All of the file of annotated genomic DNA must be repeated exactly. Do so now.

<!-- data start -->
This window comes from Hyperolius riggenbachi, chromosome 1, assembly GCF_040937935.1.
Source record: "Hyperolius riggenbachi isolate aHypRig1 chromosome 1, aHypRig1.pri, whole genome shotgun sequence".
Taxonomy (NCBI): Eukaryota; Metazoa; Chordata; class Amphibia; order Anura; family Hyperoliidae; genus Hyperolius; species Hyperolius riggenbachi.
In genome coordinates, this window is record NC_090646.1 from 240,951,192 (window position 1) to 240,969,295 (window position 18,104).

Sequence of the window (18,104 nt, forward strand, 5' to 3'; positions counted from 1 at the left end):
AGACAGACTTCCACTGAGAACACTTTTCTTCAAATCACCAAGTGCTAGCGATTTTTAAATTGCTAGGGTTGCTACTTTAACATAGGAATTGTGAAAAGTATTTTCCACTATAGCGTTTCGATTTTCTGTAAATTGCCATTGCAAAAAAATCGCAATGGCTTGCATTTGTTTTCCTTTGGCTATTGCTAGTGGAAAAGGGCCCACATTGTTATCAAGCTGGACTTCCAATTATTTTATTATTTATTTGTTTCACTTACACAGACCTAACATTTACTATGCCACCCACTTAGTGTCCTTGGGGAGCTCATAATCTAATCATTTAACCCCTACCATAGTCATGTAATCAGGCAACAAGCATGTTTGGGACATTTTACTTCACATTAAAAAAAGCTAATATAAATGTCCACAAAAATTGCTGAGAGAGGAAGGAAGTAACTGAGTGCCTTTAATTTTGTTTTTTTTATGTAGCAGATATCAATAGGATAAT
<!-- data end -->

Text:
This window comes from Hyperolius riggenbachi, chromosome 1, assembly GCF_040937935.1.
Source record: "Hyperolius riggenbachi isolate aHypRig1 chromosome 1, aHypRig1.pri, whole genome shotgun sequence".
Taxonomy (NCBI): Eukaryota; Metazoa; Chordata; class Amphibia; order Anura; family Hyperoliidae; genus Hyperolius; species Hyperolius riggenbachi.
In genome coordinates, this window is record NC_090646.1 from 240,951,192 (window position 1) to 240,969,295 (window position 18,104).

Sequence of the window (18,104 nt, forward strand, 5' to 3'; positions counted from 1 at the left end):
AGACAGACTTCCACTGAGAACACTTTTCTTCAAATCACCAAGTGCTAGCGATTTTTAAATTGCTAGGGTTGCTACTTTAACATAGGAATTGTGAAAAGTATTTTCCACTATAGCGTTTCGATTTTCTGTAAATTGCCATTGCAAAAAAATCGCAATGGCTTGCATTTGTTTTCCTTTGGCTATTGCTAGTGGAAAAGGGCCCACATTGTTATCAAGCTGGACTTCCAATTATTTTATTATTTATTTGTTTCACTTACACAGACCTAACATTTACTATGCCACCCACTTAGTGTCCTTGGGGAGCTCATAATCTAATCATTTAACCCCTACCATAGTCATGTAATCAGGCAACAAGCATGTTTGGGACATTTTACTTCACATTAAAAAAAGCTAATATAAATGTCCACAAAAATTGCTGAGAGAGGAAGGAAGTAACTGAGTGCCTTTAATTTTGTTTTTTTTATGTAGCAGATATCAATAGGATAAT